Opinion

Felix Salmon

Why the Fed needs to replace bark with bite

Felix Salmon
Jun 30, 2011 20:22 UTC

Antony Currie has a response today to those who say that the Fed’s U-turn on swipe fees “makes it look as if it can be cowed by the kind of intense lobbying the banks unleashed.” (Yes, that would be me.)

Antony reckons that the final figure of 21 cents “is actually a decent compromise,” and that “the Fed made the right call” — but it’s not entirely obvious why he thinks that. He says that the lower 12-cent figure was opposed by banks (duh) and “other senior banking authorities”; this is true, but it’s not in and of itself a reason to backpedal.

Banking regulators are interested in safety and soundness, and a multi-billion-dollar stream of risk-free income, in the form of debit and credit interchange fees, undoubtedly makes banks safer and sounder. But is that is not a good reason to gouge merchants every time someone makes a purchase using a debit card. And as Antony points out, banks somehow seem to survive elsewhere with much lower interchange fees: America’s are by far the highest in the world.

The farce that is “signature debit” is a big reason why, as Antony writes:

Though it rethought the fees, the Fed still missed an opportunity. U.S. debit fees are higher than elsewhere because Americans still sign for almost two-thirds of transactions — and banks keep pushing signature debit despite its being more susceptible to fraud. Browbeating banks to use PIN codes more would be safer and cheaper for all.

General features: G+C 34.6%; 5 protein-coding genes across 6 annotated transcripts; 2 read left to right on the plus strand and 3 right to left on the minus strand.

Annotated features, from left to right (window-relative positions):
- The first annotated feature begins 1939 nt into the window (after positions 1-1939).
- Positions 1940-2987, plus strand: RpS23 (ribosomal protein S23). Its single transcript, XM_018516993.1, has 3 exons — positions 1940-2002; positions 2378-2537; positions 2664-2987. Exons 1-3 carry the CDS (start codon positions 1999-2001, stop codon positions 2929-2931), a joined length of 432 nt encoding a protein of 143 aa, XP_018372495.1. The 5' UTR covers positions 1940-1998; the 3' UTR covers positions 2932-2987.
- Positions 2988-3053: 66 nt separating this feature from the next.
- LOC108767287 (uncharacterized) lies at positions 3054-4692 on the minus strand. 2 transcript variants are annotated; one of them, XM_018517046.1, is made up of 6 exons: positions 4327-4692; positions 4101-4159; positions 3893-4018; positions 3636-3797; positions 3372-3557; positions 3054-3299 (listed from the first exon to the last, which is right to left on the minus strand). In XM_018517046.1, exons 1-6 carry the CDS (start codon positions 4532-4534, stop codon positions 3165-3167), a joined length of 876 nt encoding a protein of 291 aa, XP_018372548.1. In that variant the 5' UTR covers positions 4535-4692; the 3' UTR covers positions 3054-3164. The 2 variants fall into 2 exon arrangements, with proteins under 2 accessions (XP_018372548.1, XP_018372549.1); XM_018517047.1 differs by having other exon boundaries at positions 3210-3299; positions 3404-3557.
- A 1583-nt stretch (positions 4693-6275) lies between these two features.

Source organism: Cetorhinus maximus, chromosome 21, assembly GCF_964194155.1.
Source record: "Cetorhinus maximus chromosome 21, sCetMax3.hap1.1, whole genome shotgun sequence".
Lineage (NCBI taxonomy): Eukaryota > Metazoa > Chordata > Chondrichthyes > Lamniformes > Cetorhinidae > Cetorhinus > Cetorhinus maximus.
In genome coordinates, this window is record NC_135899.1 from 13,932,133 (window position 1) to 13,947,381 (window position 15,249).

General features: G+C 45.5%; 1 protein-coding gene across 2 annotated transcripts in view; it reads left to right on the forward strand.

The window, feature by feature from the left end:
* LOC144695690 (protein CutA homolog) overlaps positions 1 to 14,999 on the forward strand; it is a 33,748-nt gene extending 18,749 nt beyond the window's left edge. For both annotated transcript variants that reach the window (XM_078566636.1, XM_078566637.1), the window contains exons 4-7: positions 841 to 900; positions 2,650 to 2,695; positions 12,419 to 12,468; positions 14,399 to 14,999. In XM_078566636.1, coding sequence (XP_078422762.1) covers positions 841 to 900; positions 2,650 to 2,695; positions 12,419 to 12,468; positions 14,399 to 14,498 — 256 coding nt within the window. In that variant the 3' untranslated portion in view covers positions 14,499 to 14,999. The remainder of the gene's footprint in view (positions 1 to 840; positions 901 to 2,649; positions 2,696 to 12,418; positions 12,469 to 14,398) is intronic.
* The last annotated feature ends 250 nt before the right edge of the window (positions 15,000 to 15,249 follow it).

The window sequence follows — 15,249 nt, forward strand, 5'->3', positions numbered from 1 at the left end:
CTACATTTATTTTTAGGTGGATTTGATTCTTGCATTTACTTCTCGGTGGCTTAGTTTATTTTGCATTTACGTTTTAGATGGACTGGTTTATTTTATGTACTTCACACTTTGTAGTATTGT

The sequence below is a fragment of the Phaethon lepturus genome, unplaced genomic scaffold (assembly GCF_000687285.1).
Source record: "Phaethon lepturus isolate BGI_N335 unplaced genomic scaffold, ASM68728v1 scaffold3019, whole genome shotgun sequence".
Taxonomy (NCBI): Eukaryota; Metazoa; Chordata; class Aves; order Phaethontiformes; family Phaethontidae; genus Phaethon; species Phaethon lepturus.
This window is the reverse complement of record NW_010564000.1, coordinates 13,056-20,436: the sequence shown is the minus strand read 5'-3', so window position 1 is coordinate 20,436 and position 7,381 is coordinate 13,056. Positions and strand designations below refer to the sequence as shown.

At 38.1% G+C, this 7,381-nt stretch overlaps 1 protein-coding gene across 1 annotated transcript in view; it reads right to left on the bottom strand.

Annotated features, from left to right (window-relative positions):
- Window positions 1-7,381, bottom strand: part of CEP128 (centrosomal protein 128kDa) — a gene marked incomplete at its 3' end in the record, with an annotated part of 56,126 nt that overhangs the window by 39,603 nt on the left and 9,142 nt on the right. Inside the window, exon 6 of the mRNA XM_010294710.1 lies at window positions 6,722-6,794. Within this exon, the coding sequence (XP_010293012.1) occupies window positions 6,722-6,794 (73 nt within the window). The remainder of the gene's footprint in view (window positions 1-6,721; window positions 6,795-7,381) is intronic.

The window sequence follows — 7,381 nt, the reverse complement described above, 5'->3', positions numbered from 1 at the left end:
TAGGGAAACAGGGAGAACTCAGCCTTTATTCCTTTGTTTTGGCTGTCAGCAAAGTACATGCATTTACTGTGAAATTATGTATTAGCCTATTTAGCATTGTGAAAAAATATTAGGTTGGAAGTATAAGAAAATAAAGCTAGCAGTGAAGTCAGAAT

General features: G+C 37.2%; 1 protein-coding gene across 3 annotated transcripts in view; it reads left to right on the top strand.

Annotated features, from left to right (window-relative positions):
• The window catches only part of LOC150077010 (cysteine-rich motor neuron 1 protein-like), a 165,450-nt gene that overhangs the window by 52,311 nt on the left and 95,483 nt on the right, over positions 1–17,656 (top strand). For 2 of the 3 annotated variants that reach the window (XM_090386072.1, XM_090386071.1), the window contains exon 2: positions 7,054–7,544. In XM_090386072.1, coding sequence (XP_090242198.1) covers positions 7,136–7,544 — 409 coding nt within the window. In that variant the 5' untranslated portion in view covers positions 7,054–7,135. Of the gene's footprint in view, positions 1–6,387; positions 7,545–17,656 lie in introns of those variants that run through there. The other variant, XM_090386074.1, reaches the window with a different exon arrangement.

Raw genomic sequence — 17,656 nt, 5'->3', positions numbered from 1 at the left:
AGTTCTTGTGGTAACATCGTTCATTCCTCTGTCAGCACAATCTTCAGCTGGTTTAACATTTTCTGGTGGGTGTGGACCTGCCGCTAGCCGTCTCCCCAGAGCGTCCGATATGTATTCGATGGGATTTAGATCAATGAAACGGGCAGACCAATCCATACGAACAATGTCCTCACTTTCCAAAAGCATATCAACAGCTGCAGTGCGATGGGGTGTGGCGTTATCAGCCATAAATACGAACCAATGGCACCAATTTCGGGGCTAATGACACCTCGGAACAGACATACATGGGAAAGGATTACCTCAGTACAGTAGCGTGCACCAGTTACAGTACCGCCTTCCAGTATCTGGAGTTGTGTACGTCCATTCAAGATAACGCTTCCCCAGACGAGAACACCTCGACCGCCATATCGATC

Behind this is the bizarre logic of US banks. First they encourage consumers to sign for debit purchases despite the fact that such purchases are much less secure; then they argue that they need high interchange fees because they have high fraud costs. This is financial chutzpah incarnate: the equivalent of the man who kills both his parents and then pleads for clemency on the grounds that he’s an orphan.

The Fed is well aware of how hollow this argument is. And it can persuade banks to move to PIN purchases in one of two ways: either by “browbeating,” as Antony would have it, or by simply making the finances of interchange uneconomical for signature debit. The second is what the Fed proposed in December, and it was powerful. The missed opportunity here was precisely to keep debit interchange at 12 cents. Now, the Fed can attempt the browbeating route, but it’s not clear what kind of browbeating Antony has in mind, and it’s even less clear that any such “moral suasion” would actually do any good.

Antony sees a pattern in the Fed’s behavior: start off extreme, and then compromise on something more reasonable.

The Fed made the right call. The trouble is it started with such an extreme stance. By digging in so early, it jeopardized the Fed’s important task of building a reputation as a regulator with a stiff resolve. Similarly, markets moved earlier this month when Fed governor Daniel Tarullo suggested banks should hold capital reserves of up to 14 percent — only to see international standards come in capped at around 10 percent.

Personally, I disagree that 12-cent interchange (which would be entirely unremarkable elsewhere in the world) is “extreme.” I also think that there’s a strong case to be made for forcing too-big-to-fail banks to hold so much capital that they have a real incentive to shrink.

But Antony is absolutely right about the pattern, and the message it sends: that the Fed is open to negotiation and compromise, and that as a result lobbying it aggressively and continuously is a no-brainer for the banks.

So let’s hope this is the end of the Fed going wobbly whenever Jamie Dimon starts having a temper tantrum. The Fed needs to show a lot more testicular fortitude going forwards, and, as Antony writes, “needs to be careful to be seen as a watchdog and not a lapdog”.